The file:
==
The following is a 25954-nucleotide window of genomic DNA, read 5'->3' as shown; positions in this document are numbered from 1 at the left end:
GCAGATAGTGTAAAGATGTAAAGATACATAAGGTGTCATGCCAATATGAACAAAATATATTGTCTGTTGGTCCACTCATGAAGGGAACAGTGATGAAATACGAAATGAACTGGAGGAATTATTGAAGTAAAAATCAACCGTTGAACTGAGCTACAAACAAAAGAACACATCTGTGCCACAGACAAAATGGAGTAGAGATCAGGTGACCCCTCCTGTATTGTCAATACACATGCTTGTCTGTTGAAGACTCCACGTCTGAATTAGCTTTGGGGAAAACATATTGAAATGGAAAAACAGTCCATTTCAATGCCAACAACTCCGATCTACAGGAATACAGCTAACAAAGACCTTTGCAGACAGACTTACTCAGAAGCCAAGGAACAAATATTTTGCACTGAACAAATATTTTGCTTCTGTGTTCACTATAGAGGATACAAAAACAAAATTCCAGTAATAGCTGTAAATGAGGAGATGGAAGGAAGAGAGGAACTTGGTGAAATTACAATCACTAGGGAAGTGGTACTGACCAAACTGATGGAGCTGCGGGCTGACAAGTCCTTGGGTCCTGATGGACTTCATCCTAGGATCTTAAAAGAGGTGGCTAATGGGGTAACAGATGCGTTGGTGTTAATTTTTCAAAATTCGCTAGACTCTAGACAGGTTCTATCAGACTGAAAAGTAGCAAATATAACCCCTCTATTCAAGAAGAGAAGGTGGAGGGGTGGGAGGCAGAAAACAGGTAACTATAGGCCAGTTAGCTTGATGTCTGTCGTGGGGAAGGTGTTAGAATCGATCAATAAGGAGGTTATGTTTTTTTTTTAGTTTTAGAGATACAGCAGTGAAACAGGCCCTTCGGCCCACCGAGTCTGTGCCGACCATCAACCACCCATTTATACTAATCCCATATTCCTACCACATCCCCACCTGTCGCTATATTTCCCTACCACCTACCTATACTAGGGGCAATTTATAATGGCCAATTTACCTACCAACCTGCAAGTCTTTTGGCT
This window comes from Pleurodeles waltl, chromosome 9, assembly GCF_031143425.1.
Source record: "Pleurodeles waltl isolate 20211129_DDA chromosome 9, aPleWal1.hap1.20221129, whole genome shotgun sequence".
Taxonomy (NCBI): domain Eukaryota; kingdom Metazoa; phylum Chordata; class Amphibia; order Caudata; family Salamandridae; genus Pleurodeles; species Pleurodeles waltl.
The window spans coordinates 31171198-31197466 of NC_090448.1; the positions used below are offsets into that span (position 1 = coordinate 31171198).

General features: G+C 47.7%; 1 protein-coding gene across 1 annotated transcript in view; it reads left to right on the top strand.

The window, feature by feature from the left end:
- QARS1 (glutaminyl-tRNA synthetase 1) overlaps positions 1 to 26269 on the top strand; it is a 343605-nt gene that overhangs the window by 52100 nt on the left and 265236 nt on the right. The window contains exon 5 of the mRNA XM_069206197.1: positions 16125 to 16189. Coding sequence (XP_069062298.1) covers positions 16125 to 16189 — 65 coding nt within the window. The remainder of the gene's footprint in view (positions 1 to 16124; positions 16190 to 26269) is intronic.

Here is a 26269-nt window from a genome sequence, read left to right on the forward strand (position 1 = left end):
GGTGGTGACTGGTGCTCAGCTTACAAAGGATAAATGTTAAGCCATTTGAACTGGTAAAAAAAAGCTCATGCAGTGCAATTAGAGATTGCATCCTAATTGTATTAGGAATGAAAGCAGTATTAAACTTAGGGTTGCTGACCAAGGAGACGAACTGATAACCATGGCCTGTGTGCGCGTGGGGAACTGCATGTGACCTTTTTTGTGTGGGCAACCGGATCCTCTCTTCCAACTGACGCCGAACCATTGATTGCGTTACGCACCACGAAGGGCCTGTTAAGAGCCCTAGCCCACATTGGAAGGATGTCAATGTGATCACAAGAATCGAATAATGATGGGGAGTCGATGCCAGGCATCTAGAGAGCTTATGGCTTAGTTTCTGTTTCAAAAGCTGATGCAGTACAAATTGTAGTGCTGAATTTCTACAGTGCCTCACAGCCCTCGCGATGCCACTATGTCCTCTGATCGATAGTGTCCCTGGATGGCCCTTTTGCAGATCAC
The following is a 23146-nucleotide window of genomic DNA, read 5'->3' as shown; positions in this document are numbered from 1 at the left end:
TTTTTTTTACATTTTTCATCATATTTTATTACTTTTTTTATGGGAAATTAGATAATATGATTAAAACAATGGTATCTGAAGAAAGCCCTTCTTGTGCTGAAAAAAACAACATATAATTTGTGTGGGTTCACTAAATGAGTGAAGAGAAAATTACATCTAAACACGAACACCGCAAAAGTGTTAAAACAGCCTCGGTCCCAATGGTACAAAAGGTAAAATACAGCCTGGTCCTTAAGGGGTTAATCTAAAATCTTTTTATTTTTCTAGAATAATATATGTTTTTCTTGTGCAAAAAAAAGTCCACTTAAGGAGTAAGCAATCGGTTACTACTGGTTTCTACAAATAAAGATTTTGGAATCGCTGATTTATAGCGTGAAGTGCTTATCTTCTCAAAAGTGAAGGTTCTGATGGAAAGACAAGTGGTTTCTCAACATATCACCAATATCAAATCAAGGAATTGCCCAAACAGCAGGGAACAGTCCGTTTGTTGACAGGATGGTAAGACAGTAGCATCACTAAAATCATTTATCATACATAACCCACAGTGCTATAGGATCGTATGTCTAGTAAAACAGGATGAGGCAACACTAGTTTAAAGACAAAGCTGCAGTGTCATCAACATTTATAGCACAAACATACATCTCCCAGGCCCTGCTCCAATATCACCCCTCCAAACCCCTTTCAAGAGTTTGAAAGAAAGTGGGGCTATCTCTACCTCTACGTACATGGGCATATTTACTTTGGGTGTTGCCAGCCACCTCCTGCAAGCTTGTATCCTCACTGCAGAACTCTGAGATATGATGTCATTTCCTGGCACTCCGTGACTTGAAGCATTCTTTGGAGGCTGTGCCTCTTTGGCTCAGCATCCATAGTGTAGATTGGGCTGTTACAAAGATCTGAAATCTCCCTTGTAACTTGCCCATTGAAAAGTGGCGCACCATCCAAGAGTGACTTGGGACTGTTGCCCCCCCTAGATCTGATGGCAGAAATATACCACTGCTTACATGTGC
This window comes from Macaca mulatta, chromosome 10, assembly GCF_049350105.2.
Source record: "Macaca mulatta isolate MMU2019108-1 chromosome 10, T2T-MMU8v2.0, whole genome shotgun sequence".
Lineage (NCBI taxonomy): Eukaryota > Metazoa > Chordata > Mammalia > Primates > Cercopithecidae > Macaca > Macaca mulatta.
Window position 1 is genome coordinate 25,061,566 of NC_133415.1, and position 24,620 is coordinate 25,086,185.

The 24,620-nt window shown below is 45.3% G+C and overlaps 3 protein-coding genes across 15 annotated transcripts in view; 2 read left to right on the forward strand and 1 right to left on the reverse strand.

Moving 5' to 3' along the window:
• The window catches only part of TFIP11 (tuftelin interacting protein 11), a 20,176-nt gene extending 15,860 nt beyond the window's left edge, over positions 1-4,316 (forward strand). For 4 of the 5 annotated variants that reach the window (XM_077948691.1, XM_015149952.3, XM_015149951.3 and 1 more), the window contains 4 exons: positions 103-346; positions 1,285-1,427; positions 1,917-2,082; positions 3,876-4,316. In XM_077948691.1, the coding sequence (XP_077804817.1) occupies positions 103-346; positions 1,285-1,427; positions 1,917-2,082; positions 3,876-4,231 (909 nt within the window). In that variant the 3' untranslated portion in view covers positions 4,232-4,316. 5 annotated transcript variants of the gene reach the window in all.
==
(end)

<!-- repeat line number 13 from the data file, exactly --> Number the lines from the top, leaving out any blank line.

TTTTTTTTACATTTTTCATCATATTTTATTACTTTTTTTATGGGAAATTAGATAATATGATTAAAACAATGGTATCTGAAGAAAGCCCTTCTTGTGCTGAAAAAAACAACATATAATTTGTGTGGGTTCACTAAATGAGTGAAGAGAAAATTACATCTAAACACGAACACCGCAAAAGTGTTAAAACAGCCTCGGTCCCAATGGTACAAAAGGTAAAATACAGCCTGGTCCTTAAGGGGTTAATCTAAAATCTTTTTATTTTTCTAGAATAATATATGTTTTTCTTGTGCAAAAAAAAGTCCACTTAAGGAGTAAGCAATCGGTTACTACTGGTTTCTACAAATAAAGATTTTGGAATCGCTGATTTATAGCGTGAAGTGCTTATCTTCTCAAAAGTGAAGGTTCTGATGGAAAGACAAGTGGTTTCTCAACATATCACCAATATCAAATCAAGGAATTGCCCAAACAGCAGGGAACAGTCCGTTTGTTGACAGGATGGTAAGACAGTAGCATCACTAAAATCATTTATCATACATAACCCACAGTGCTATAGGATCGTATGTCTAGTAAAACAGGATGAGGCAACACTAGTTTAAAGACAAAGCTGCAGTGTCATCAACATTTATAGCACAAACATACATCTCCCAGGCCCTGCTCCAATATCACCCCTCCAAACCCCTTTCAAGAGTTTGAAAGAAAGTGGGGCTATCTCTACCTCTACGTACATGGGCATATTTACTTTGGGTGTTGCCAGCCACCTCCTGCAAGCTTGTATCCTCACTGCAGAACTCTGAGATATGATGTCATTTCCTGGCACTCCGTGACTTGAAGCATTCTTTGGAGGCTGTGCCTCTTTGGCTCAGCATCCATAGTGTAGATTGGGCTGTTACAAAGATCTGAAATCTCCCTTGTAACTTGCCCATTGAAAAGTGGCGCACCATCCAAGAGTGACTTGGGACTGTTGCCCCCCCTAGATCTGATGGCAGAAATATACCACTGCTTACATGTGC